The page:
October followed a warm September with above average temperatures. Unfortunately, what was below average in October were our rainfall totals.
Looking back at October, our average air temperatures for the month were 4 to 7 degrees above average. Northern and central sections of the state, the yellow-orange areas, had the largest departure from the Oklahoma Mesonet Long-term 15-year average (2001-2015).
That moved crops, like cotton and peanut, to harvest-ready maturity. Farmers love harvesting sooner, so no complaints from them. And the yields are looking good for cotton, corn, peanuts, soybeans, and sorghum. Commodity prices are low, so that’s a depressing topic.
By comparing the maps of maximum and minimum air temperature departures from the departure from average air temperature map, you can see that for most Oklahoma Mesonet locations above average temperatures were driven more by daytime heating in October. The strongest examples are the departure from average maximum air temperatures in the Panhandle. They were 9 to 11 degrees above the long-term 15-year average. The nighttime temperature departures in the Panhandle came in much lower at 2 to 4 degree above average.
Altus was a spot where all the departure temperatures, average, minimum, and maximum, were all 4 degrees above average. So there was equal influence from daytime and nighttime warmer conditions.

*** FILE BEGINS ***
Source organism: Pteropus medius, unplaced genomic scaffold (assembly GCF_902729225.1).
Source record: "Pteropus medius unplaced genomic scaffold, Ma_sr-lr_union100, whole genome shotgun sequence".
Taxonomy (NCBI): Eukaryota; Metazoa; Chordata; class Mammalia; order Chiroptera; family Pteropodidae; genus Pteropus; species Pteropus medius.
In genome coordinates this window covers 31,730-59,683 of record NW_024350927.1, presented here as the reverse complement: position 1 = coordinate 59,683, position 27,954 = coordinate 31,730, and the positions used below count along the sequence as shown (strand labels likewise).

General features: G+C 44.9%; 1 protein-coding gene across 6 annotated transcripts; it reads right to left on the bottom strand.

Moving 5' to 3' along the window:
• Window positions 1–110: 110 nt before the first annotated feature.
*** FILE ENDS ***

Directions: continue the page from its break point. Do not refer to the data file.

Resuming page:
The average temperature for Pryor was 7 degrees above average. The departure in maximum temperature was 6 degrees, while the departure in minimum temperature was 8 degrees. At Pryor, nighttime temperatures had slightly more warming influence than the daytime temperatures.
If we’re going to be warmer, plants and animals do better if that is mainly during the day and not at night. Night is a time for plants and animals to recuperate from daytime heating.
Those warmer air temperatures gave us warmer soil temperatures. For October, the four-inch soil temperature under vegetation ranged from 2 to 8 degrees above the 15-year average.
For rainfall, we just didn’t measure up well across most of the state. The dark brown areas were 2 to 4 inches below normal October rainfall. Orange tinged areas were typically closer to one inch below normal rainfall for October. Counties in the green band in the Northeast were the winners in October with 2 to 5 inches above average rainfall.
And here are the Mesonet collected rainfall totals for October 2016.